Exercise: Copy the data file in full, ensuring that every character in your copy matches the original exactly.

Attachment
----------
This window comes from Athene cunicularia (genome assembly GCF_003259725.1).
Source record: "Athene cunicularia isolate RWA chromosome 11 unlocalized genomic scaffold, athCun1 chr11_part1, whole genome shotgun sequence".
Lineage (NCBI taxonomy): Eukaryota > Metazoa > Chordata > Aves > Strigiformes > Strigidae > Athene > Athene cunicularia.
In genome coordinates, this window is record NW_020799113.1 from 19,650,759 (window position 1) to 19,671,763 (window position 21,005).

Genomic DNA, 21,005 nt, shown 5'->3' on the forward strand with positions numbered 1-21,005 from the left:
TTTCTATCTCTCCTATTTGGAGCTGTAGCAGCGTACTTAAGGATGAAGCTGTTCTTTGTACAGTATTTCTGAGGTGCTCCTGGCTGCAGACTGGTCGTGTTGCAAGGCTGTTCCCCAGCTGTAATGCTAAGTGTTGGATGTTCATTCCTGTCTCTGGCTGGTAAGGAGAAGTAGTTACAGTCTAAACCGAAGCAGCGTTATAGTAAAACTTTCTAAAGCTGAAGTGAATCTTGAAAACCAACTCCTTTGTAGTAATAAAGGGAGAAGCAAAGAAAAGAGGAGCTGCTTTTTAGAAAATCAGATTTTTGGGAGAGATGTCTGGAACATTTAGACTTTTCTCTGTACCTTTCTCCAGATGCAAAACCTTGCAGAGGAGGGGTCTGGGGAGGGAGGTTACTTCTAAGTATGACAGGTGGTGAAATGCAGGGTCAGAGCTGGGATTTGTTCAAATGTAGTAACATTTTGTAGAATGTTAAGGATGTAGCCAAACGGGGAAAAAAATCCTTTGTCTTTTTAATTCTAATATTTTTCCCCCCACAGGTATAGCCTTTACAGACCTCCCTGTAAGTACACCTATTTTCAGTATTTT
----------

This window comes from Athene cunicularia (genome assembly GCF_003259725.1).
Source record: "Athene cunicularia isolate RWA chromosome 11 unlocalized genomic scaffold, athCun1 chr11_part1, whole genome shotgun sequence".
Lineage (NCBI taxonomy): Eukaryota > Metazoa > Chordata > Aves > Strigiformes > Strigidae > Athene > Athene cunicularia.
In genome coordinates, this window is record NW_020799113.1 from 19,650,759 (window position 1) to 19,671,763 (window position 21,005).

Genomic DNA, 21,005 nt, shown 5'->3' on the forward strand with positions numbered 1-21,005 from the left:
TTTCTATCTCTCCTATTTGGAGCTGTAGCAGCGTACTTAAGGATGAAGCTGTTCTTTGTACAGTATTTCTGAGGTGCTCCTGGCTGCAGACTGGTCGTGTTGCAAGGCTGTTCCCCAGCTGTAATGCTAAGTGTTGGATGTTCATTCCTGTCTCTGGCTGGTAAGGAGAAGTAGTTACAGTCTAAACCGAAGCAGCGTTATAGTAAAACTTTCTAAAGCTGAAGTGAATCTTGAAAACCAACTCCTTTGTAGTAATAAAGGGAGAAGCAAAGAAAAGAGGAGCTGCTTTTTAGAAAATCAGATTTTTGGGAGAGATGTCTGGAACATTTAGACTTTTCTCTGTACCTTTCTCCAGATGCAAAACCTTGCAGAGGAGGGGTCTGGGGAGGGAGGTTACTTCTAAGTATGACAGGTGGTGAAATGCAGGGTCAGAGCTGGGATTTGTTCAAATGTAGTAACATTTTGTAGAATGTTAAGGATGTAGCCAAACGGGGAAAAAAATCCTTTGTCTTTTTAATTCTAATATTTTTCCCCCCACAGGTATAGCCTTTACAGACCTCCCTGTAAGTACACCTATTTTCAGTATTTT